The Perfect Executive Shoe by Lady Jane is Now Available
Lady Jane Special Occasion Shoes were featured at the event marking the launch of BRIDES magazine's June issue
Elizabeth Chenault and her husband, Raymond, are a glamorous pair of renowned musicians who tour Europe and the U.S. performing as an Organ Duo. Elizabeth (seen below in rehearsal trying out her new Lady Jane Performance Shoes) chose Lady Jane's Jacqueline style in a sparkling gold fabric. We built special heels to accommodate the organ pedals. Elizabeth maintains a stunning wardrobe including several pieces from Paris. Her shoes are Lady Janes.
As Atlanta grows as a hub for the performing arts, actresses, singers, musicians, and models are discovering Lady Jane as a source for beautiful shoes that enhance rather than impede their performances.
Learn more about Elizabeth and Raymond at their website
The Impact of Fashion Footwear On Professional Image and Performance
Professional women typically cringe when they realize they are being assessed for appearance as well as performance. You may think that fashion should be a low priority concern, easily dismissed by both men and women; but in the business and legal world that is not the case.
Writing for the Wall Street Journal, Christina Binkly noted: “Women in positions of authority, from Washington to Wall Street, face fashion scrutiny that’s so intense it can border on comical – though it’s serious business to the women, their organizations and, it turns out, lots of working women. . . . According to unwritten rules, their appearance at work should be attractive but not alluring, feminine but not girly, strong but not severe . . . .” It requires some thought to organize a wardrobe that will meet style standards that are so subjective yet so minutely (and perhaps unfairly) judged. “Women don’t understand that the things that shouldn’t matter count as much as they do,” says Dee Soder, a psychologist and founder of the New York based executive-coaching firm CEO Perspective Group.
In her memoir “Tough Choices” Carly Fiorina tells of being interviewed by a Business Week editor during her first week as Hewlett-Packard’s CEO. The interviewer’s very first question was: “Is that an Armani suit you are wearing?”
During one session at the ABA’s Women in Law Leadership Academy in Philadelphia, esteemed female judges admitted that while they never recalled a man’s outfit, they did remember what a female lawyer wore--and usually for the wrong reasons. (“Above the Law”, Legal Blog).
It Starts With Your Shoes
A compelling case can be made for professional women to wear high-heeled dress shoes in the workplace. Heels are recognized worldwide as iconic symbols of femininity and power. Women wear high heels today for the same reasons that Italian artisans first created them more than 500 years ago. Catherine de Medici wore the first pair of high-heeled shoes for her introduction to the French Court. Her elevated heels were designed to give her greater height, and therefore, greater presence. Even better, her shoes’ precarious silhouette forced her to adopt a stance and gait that suggested enhanced sensuality for the petite fifteen year-old. The ladies of the court went crazy for shoes that could do all that. And the rest is history.
Women wear heels today for reasons that extend beyond enhanced femininity and presence. In the Philadelphia Bar Association’s Young Lawyer Division’s blog post entitled “Looking Like A Lawyer,” Maria Harris wrote: “The consensus is that heels are preferred with professional attire … because, as women, the truth is that many of us are shorter than men and the obvious reason for wearing them is to bring us to a ‘leveled’ and ‘finished’ appearance.”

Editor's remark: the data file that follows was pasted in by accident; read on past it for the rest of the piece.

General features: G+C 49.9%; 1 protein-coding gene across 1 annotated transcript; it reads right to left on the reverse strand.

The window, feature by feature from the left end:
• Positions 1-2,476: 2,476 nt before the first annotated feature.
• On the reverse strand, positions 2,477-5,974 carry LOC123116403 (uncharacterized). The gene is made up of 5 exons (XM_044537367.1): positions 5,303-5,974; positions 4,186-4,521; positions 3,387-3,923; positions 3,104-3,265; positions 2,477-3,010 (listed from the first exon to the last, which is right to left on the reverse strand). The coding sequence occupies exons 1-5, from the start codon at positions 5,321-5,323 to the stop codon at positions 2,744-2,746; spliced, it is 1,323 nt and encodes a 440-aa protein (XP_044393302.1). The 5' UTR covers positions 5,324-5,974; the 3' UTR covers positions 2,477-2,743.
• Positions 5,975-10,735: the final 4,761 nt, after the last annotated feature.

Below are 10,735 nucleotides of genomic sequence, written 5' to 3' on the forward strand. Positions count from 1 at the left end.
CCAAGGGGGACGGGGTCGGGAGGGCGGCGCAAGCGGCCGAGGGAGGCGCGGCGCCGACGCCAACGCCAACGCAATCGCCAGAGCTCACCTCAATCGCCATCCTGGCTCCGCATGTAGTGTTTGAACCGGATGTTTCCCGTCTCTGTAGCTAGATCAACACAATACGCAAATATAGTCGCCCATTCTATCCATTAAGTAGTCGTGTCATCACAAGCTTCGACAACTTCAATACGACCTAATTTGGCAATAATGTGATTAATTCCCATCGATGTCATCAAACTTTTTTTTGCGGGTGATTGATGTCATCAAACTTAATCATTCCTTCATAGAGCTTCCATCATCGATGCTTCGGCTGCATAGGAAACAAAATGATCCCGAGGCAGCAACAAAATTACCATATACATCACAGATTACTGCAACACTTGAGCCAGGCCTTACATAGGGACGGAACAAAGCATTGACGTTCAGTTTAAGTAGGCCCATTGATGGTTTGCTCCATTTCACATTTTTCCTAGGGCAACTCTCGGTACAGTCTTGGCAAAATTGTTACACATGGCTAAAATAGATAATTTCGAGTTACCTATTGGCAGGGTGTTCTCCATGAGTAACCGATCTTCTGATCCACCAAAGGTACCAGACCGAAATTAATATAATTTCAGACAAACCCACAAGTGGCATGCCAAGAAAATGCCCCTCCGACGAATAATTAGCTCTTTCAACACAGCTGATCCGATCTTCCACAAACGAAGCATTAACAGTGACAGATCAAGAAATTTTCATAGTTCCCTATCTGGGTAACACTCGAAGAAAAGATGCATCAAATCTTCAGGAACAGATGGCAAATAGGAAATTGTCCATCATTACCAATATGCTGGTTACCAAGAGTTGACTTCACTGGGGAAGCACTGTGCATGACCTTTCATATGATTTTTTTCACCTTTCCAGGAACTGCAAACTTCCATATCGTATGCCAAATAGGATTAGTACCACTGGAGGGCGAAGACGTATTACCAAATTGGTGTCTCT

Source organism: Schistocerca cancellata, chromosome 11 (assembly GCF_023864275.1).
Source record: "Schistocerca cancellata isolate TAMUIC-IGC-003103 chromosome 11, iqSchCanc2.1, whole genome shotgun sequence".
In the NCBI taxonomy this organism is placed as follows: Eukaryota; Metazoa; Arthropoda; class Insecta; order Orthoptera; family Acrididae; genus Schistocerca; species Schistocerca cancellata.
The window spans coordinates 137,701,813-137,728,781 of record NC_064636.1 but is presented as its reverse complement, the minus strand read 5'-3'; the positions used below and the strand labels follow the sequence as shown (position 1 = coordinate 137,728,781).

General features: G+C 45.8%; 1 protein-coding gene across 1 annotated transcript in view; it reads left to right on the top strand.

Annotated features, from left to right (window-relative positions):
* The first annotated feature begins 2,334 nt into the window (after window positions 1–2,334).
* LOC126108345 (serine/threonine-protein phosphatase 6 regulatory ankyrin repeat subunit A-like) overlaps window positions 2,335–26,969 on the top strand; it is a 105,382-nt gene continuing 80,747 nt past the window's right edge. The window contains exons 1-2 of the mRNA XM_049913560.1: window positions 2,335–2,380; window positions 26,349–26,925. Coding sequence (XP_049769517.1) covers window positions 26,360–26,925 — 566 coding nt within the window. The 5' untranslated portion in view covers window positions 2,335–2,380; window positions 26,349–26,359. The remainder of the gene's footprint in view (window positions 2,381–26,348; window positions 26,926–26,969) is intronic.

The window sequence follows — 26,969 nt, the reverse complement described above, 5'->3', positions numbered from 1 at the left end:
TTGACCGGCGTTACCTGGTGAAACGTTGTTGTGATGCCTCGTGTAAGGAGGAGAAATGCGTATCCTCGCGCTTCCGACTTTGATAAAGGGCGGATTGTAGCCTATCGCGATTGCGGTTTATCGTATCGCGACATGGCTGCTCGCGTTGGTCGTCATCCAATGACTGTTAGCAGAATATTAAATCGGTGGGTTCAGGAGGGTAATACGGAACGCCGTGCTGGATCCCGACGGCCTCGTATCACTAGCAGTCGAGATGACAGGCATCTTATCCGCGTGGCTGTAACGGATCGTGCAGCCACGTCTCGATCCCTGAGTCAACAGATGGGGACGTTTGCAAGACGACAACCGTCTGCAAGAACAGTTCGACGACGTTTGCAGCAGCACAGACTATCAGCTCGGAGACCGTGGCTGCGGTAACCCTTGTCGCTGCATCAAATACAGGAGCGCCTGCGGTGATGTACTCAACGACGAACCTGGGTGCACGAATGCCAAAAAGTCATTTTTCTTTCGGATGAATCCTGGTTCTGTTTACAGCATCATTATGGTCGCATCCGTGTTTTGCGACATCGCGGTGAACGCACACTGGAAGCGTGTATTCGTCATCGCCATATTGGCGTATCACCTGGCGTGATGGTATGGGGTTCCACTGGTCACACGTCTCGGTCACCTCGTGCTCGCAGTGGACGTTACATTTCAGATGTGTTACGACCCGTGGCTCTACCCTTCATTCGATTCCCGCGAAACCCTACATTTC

Professional women no longer try to dress like men (pant suit with big shoulders and a white shirt). They are confident looking feminine, but they do want to match the stature, authority, and formality of a man dressed in a business suit and wingtips. This presence especially is important in the legal profession wherein it is indispensible to look competent and credible. Flats look too casual and girlish. Lisa McLeod noted in Pink magazine: “I’ve been doing seminars and keynotes for more than ten years, and I can assure you that people pay more attention to a woman in heels.”
The Tipping Point
There is an easily defined point at which high-heeled shoes stop working to enhance a woman’s image and performance and begin to undermine them. Women move into dangerous territory when their heels’ design and construction actually pose a threat to their mobility and physical well-being. In other words, their shoes begin to make the wrong statement.
In the years that I have been consulting with pedorthists, podiatrists, and designers, I have come to agree with the consensus opinion that a 3” heel elevation is the maximum height that can be tolerated by women wearing dress shoes. At that height, pressure on the forefoot increases about 76% according to the American Academy of Orthopedic Surgeons. Add the pressure of forcing toes into often too small, unnaturally- shaped toe boxes, and we have a recipe for acute pain, awkward movement, and long-term cumulative foot damage. Superior padding and accommodating toe boxes can greatly reduce risk; yet designers for the mass market ignore these features. In fact, for the past several decades, styles have been trending toward higher heels (4” and higher) and even more treacherous shapes. Women spend around $35 billion on shoes in the US every year. Lately, more than half of these sales were for heels over 3” high (WSJ). Some interesting developments in the fashion world may help explain this paradox.
The feminist movement sparked many articles and public comments about the damage inflicted by high heels worn largely to please men. They also complained that women couldn’t run from predators if they were wearing heels. In an effort to silence such criticism, the fashion industry fought back. Elizabeth Sammelback, Senior Curator of the Bata Shoe Museum writes: “In the late 1980’s high fashion transformed the high heel into a controversial signifier of professional success.” Sky-high stilettos were termed “power pumps” and were shown with power suits for the executive woman. Exaggerated shapes and features became “statement” shoes that supposedly signified status and accomplishment. Lisa McLeod noted that “high heels are the new corsets…why is it that when the Chinese bound young girls’ feet to keep them small, it was considered inhumane; yet when a six-figure-earning female exec forces her tootsies into bone-crushing satin, it’s high fashion?” Nevertheless, the concept of the “statement shoe” has not died out as a fad; instead it has infiltrated the worlds of business, politics, and law.